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Shadow projection problems [IMAGES]

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I'm creating a shadow generation system for outdoor terrain by using orthogonally projected shadow maps. My problem is that the shadow is ending up in places where I don't "want" it to be, but I know that it happens anyway. Here are some shots of what I'm talking about. Correct shadowing What I don't want I was thinking of doing the following to get rid of the shadow where it isn't suppose to be. 1) When rendering the object shadows to a backbuffer and copying that to a shadow texture, also copy the corresponding depth buffer to a texture. 2) When projecting the shadow onto the ground geometry, also project the depth texture onto geometry ( GRAYSCALE DEPTH VALUES )......then loop through each pixel in the viewport and read back the depth value. If the distance between the depth value read from the screen and the corresponding depth value in the projected texture is too large, then color that pixel white in the shadow map. I was just wondering if anyone else ran into this problem and how they solved it. Any suggestions?

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I don't know about "orthogonally projected shadow maps" algorithm, but isn't that just projection of textures? If yes, then in Game Programming Gems #1 there's chapter 5.5 written by Ryan Woodland, where author explains common problem, which arises when projecting textures on geometry. He calls it: "lighting through" (sorry, lame translation :-))

Ie. when projecting texture on sphere at point X, texture will appear on its other side too, because "vertices in front and behind are projected on correct texture space" (another lame translation). Not sure if it's the same in your case, but looking on GPG and your screenshots... they look similiar.

Methods to eliminate this problem, are:

1. "Compute dot product between vertex normal and light normal, and see if vertex is positioned backwards to light. If yes, just set texture coordinates outside [0,1].". Probably also you need to set GL_CLAMP...

2. "Set second light on place of texture projector. If color that you get for particular vertex is black, then you know that this vertex is positioned backwards to light, because the only way for it to have black color, is that its normal is pointing in reverse direction than light". Hmmm, he didn't write what to do next in this case, maybe also set texture coords outside [0,1] ... :-?

That's all, HTH.

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Well the problem I see with that solution is that what if your mesh is sitting on the top of a hill, and the shadow is being projected backwards. Then the back of the hill, whose normal is facing away from the light source, should STILL have the shadow projected onto it. But with the game programming gems method, the shadow would be taken out.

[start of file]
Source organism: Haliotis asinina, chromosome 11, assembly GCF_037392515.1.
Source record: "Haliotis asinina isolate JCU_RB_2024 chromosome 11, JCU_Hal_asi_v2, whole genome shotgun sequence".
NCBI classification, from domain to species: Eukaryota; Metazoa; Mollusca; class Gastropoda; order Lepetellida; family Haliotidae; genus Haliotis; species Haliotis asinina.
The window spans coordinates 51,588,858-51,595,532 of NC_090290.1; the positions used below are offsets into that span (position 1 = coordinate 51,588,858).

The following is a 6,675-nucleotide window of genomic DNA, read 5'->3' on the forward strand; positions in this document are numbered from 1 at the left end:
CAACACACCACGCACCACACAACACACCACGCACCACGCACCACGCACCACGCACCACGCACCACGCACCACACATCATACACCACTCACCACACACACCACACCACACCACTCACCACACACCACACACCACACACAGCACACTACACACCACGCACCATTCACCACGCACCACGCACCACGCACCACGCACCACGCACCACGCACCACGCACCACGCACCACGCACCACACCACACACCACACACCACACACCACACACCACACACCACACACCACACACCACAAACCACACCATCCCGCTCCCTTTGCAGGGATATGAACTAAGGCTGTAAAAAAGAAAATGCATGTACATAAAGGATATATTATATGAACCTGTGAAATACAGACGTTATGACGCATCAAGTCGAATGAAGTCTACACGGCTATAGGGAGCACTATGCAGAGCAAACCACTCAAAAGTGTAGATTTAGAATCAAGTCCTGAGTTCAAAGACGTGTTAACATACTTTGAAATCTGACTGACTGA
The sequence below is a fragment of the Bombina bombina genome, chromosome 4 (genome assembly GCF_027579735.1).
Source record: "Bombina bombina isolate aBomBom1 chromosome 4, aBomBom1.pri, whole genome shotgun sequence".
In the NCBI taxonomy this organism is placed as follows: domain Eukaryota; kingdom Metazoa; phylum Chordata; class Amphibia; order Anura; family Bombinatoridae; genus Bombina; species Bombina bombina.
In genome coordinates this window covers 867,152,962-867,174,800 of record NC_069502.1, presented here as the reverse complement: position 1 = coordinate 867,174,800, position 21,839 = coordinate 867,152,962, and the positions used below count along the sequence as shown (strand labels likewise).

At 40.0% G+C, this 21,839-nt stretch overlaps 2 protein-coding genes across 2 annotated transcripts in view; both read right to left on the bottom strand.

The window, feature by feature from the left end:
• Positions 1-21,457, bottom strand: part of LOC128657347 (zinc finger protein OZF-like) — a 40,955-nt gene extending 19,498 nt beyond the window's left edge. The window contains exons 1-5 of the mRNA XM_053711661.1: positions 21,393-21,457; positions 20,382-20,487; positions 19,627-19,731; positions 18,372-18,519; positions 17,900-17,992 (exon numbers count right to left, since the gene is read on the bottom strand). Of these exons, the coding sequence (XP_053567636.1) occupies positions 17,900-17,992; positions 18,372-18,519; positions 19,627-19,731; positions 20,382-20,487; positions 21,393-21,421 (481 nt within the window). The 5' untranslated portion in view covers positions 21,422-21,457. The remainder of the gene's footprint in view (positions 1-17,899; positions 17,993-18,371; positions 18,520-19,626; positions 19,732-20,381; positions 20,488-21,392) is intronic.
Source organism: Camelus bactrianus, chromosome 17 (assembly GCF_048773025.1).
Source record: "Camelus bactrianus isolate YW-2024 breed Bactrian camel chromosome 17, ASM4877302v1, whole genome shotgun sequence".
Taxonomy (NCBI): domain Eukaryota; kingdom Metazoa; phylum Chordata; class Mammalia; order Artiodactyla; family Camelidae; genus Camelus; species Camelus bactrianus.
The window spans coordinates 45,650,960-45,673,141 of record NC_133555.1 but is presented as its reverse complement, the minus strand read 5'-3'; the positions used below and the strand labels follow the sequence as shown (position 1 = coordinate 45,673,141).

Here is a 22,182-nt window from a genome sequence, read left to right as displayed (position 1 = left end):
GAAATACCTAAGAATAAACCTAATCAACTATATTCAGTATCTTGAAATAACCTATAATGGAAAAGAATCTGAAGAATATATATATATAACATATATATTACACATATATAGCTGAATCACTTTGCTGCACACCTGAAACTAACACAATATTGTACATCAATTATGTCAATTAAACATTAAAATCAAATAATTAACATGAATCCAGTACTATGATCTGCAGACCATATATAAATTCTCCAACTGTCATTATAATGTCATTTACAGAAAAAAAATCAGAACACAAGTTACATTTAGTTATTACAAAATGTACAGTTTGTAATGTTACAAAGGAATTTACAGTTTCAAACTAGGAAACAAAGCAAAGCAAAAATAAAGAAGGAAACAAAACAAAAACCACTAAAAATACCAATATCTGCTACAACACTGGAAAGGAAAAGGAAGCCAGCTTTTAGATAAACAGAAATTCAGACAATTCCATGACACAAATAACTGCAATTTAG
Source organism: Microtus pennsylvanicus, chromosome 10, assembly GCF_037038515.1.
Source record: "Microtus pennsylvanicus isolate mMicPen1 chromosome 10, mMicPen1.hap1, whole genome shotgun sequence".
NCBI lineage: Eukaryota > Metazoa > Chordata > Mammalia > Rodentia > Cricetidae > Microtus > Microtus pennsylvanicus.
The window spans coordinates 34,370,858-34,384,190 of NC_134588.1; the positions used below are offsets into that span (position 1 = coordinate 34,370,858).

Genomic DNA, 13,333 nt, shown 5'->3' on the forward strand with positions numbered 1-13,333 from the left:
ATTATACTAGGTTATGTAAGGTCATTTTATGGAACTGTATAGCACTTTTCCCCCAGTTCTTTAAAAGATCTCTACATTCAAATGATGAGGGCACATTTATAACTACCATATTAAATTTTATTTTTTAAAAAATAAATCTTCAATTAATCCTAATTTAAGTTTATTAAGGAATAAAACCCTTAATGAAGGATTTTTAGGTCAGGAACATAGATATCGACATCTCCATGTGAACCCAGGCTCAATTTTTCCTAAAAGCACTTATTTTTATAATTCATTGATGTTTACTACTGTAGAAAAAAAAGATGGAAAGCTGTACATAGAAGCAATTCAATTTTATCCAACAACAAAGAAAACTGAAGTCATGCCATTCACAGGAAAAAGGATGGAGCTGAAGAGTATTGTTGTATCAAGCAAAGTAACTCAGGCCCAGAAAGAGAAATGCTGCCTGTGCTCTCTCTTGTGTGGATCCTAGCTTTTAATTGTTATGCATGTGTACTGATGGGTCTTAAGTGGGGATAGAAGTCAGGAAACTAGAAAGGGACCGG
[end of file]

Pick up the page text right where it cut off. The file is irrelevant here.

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with the shadowmapping draw everthing into the shadowbuffer and not just the tree but also the terrain,
for the thirdscreenshot youre getting backwards projected shadowmaps theres a couple of things u can do, IIRC this problem was just mention recently on another forum here i think -> Graphics Programming and Theory

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i dont understand the problem then i assume its -> u can see the tree shadow through the terrain (on the other side of the hill)

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Quote:
Original post by oconnellseanm
drawing the terrain into the shadowmap would make no difference at all concerning my problem.
Yes, it will, the Terrain will become an occluder as well, and the tree's shadow wouldn't be visible. (this is ofcourse assuming your doing "proper" depth shadows and not just projecting a dynamic silheoute texture.

me thinks you're going to need a fragment program to sus this out effectively.

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Quote:
Original post by silvermace
Quote:
Original post by oconnellseanm
drawing the terrain into the shadowmap would make no difference at all concerning my problem.
Yes, it will, the Terrain will become an occluder as well, and the tree's shadow wouldn't be visible. (this is ofcourse assuming your doing "proper" depth shadows and not just projecting a dynamic silheoute texture.

me thinks you're going to need a fragment program to sus this out effectively.


I'm sorry. I am not actually using depth shadows, just regular shadow texture projection. That is why drawing the terrain as an occluder will not work. I'm sorry I forgot to mention this.

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I can't remember the maths, but removing the back projection can be done with an extra 1d texture. This is aligned with the projection vector and is full alpha (visible) in the projected direction, and zero alpha (invisible) when behind the projection point.

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